Mayfair lifestyle moves out of reach
LONDON’S HOUSING market could do a good impression of Mark Twain. “The reports of my death have been greatly exaggerated,” would be its response — if it could talk — to recent headlines promising a property prices slump in the capital. London is now the world’s most expensive city to rent a five-star hotel room, luxury serviced flat or rental apartment according to the findings of a new accommodation survey. The cost of renting a five-star hotel room in London now averages £497 per night, compared to £361 in Geneva, £283 in Los Angeles, £259 in Tokyo and £131 in New York.
Meanwhile, rented apartment rates have risen by more than 25 per cent since 2009 — and in some cases much more. An £80,000 monthly rent was unusual five years ago. Today, a fivebedroom penthouse in Knightsbridge commands a rent of £200,000 per month.
These are some of the findings of the new Sleeping in London report on the hotel, serviced apartment and private flat-rental markets, undertaken by Mayfair estate agent Wetherell, which claims this market is undersupplied. There are currently fewer than a dozen branded residences across inner London. The most high-profile include One Hyde Park (Mandarin Oriental), The Shard (Shangri-La), Marconi House (ME Hotels) on The Strand and The Residences at W Hotel (Starwood Hotels) in Leicester Square.
Estate agent Hamptons International says that house prices in Greater London will rise by 15.5 per cent in 2014 and three per cent in 2015. Across the South of England, it expects prices to grow eight per cent this year and 6.5 per cent next year. Compare this to Hamptons’ prediction of prices up 8.5 per cent this year and by 5.5 per cent in 2015.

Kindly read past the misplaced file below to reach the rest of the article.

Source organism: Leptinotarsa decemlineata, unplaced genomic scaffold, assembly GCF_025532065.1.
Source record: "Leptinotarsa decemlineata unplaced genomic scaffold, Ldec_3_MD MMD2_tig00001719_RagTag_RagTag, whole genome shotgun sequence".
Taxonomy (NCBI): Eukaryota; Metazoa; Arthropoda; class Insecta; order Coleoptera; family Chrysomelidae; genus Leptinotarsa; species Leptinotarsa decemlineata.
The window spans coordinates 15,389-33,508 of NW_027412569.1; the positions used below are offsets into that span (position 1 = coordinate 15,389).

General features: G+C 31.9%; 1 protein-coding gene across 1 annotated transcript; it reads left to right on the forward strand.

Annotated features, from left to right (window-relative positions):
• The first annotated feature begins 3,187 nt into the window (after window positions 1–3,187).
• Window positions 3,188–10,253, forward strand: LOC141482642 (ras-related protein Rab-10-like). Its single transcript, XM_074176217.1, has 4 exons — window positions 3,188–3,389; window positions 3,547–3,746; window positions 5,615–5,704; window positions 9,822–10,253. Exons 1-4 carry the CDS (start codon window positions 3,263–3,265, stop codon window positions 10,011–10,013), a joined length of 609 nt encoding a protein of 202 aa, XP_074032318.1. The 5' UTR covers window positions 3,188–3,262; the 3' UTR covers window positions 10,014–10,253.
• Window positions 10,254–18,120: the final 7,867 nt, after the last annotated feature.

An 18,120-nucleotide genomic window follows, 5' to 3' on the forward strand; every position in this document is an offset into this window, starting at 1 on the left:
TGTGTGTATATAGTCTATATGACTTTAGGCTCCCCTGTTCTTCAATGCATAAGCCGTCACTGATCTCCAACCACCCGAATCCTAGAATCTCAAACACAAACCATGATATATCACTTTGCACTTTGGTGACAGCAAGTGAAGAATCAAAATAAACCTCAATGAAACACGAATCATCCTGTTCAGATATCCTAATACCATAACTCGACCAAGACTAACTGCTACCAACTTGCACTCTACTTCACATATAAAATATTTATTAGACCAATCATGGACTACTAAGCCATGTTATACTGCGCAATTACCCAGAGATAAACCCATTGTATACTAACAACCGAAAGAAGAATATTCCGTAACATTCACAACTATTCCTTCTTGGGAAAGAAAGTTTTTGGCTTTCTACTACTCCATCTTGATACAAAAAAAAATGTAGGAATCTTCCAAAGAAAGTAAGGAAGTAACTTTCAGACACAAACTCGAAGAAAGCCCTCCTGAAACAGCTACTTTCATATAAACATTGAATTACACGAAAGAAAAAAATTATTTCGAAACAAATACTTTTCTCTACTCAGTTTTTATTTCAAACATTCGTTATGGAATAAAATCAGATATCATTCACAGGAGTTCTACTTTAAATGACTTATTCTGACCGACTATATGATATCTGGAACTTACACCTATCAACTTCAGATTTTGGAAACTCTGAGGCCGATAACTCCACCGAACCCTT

It says that the pace of growth is beginning to soften, with events such as the election and possible interestrate rises likely to mean weaker price growth throughout 2015.
This activity may have been hard on property buyers but it is good news for developers. Hamptons’ newest subsidiary, Stanmore-based Preston Bennett, reports strong sales at a block of flats in Wealdstone, which it is marketing for local developer W.E. Black.
Launched last month, Ashdown Lodge has already sold nearly 50 per cent of its apartments off-plan. Aimed at commuting professionals, the development is a short walk from Harrow & Wealdstone tube and overground station. Prices at Ashdown Lodge start from £282,500.
Despite the slowdown in price rises, there is still an upward trend. Fionnuala Earley, Hamptons’ director of residential research believes that there will be fewer sales in the next 18 months compared to the past year and a half.
“The pace of increase seen earlier in the recovery is unlikely to continue,” she says. “There are some competing issues. As house-price expectations are moderate, the incentive to buy as quickly diminishes, reducing the pace of growth in demand. However, for those already in the market who have been waiting for a peak in prices, there is now a greater incentive to sell.
“This should lead to an increase in stocks of existing property for sale, which should boost liquidity and the level of activity. That switch has already happened in London, where stock levels are improving as many choose to cash in and move to commutable areas outside the capital.”
Perhaps it was headlines announcing real-estate price crashes in an August in the 1870s that inspired Mark Twain to write in Roughing It: “Unassailable certainty is the thing that gives a newspaper the firmest and most valuable reputation.”
Ashdown Lodge, selling fast to commuters